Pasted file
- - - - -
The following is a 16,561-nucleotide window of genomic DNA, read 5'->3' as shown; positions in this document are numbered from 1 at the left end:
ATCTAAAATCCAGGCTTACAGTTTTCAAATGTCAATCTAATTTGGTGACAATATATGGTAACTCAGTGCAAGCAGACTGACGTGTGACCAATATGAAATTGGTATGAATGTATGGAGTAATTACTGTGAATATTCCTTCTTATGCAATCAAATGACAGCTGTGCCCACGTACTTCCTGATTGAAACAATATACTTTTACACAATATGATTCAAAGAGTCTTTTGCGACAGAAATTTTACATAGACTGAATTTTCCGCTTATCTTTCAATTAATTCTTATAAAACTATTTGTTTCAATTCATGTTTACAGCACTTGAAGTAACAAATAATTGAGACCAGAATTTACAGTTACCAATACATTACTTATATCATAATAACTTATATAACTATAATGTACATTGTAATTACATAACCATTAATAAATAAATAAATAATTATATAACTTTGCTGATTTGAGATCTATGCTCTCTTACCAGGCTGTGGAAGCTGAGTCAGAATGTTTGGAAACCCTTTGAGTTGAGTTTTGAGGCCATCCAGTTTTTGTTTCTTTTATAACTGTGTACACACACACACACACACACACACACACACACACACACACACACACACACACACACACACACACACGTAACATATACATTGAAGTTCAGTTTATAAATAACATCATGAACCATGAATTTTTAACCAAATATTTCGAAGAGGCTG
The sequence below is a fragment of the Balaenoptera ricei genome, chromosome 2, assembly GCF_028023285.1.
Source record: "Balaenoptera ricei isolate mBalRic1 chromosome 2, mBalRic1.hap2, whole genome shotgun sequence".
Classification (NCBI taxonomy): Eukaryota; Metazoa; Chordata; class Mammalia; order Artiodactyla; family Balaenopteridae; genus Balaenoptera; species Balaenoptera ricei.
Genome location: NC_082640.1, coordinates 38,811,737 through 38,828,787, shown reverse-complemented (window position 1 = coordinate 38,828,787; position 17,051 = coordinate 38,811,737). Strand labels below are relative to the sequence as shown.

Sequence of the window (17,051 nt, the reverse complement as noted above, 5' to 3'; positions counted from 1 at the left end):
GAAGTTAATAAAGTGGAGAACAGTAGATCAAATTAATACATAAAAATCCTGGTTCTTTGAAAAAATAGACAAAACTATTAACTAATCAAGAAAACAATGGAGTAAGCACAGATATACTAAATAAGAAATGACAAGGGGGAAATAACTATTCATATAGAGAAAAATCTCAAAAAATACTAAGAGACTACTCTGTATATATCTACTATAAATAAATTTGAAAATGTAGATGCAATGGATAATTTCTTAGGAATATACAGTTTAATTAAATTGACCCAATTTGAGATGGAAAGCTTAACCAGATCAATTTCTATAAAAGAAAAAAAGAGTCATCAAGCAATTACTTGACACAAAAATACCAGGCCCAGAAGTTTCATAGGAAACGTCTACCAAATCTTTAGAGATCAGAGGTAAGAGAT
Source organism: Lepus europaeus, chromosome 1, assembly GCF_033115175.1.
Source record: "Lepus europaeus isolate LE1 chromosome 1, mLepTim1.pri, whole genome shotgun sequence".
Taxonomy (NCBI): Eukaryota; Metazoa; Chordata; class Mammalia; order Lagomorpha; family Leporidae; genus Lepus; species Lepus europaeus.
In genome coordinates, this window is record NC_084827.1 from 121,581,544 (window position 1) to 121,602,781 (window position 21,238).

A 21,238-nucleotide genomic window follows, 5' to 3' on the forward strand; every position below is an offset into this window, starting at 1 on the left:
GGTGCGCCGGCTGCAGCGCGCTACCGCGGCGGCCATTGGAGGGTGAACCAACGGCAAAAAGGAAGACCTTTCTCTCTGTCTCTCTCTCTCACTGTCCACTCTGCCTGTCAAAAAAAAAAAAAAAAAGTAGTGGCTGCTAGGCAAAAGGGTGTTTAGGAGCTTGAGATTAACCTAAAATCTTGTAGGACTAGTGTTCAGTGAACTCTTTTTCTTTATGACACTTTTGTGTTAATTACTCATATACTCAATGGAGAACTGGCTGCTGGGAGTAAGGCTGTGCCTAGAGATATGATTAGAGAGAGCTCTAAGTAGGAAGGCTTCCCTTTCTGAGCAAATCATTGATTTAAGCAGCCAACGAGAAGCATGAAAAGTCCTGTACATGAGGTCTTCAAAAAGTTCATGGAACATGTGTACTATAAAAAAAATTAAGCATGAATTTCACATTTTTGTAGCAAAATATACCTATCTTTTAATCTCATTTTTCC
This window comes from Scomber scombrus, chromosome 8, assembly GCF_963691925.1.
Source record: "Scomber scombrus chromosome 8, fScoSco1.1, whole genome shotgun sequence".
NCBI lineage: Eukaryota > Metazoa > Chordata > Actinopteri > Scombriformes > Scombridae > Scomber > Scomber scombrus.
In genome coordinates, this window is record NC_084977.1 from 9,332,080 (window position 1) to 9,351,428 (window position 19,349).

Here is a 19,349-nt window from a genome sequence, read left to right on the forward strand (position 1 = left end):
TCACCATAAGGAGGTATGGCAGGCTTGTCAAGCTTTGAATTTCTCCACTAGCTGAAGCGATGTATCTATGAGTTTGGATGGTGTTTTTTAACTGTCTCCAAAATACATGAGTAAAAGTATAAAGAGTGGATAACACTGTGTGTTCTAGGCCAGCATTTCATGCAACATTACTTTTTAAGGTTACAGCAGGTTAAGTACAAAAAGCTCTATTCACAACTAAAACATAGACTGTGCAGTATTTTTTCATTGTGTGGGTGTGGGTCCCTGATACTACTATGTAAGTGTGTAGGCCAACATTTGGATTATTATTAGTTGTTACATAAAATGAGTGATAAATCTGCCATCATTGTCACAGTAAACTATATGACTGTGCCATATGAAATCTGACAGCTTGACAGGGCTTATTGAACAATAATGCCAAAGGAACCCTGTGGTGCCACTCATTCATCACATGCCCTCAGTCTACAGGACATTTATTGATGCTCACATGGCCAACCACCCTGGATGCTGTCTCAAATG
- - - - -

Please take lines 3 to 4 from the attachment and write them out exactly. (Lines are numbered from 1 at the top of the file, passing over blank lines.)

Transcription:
The sequence below is a fragment of the Balaenoptera ricei genome, chromosome 2, assembly GCF_028023285.1.
Source record: "Balaenoptera ricei isolate mBalRic1 chromosome 2, mBalRic1.hap2, whole genome shotgun sequence".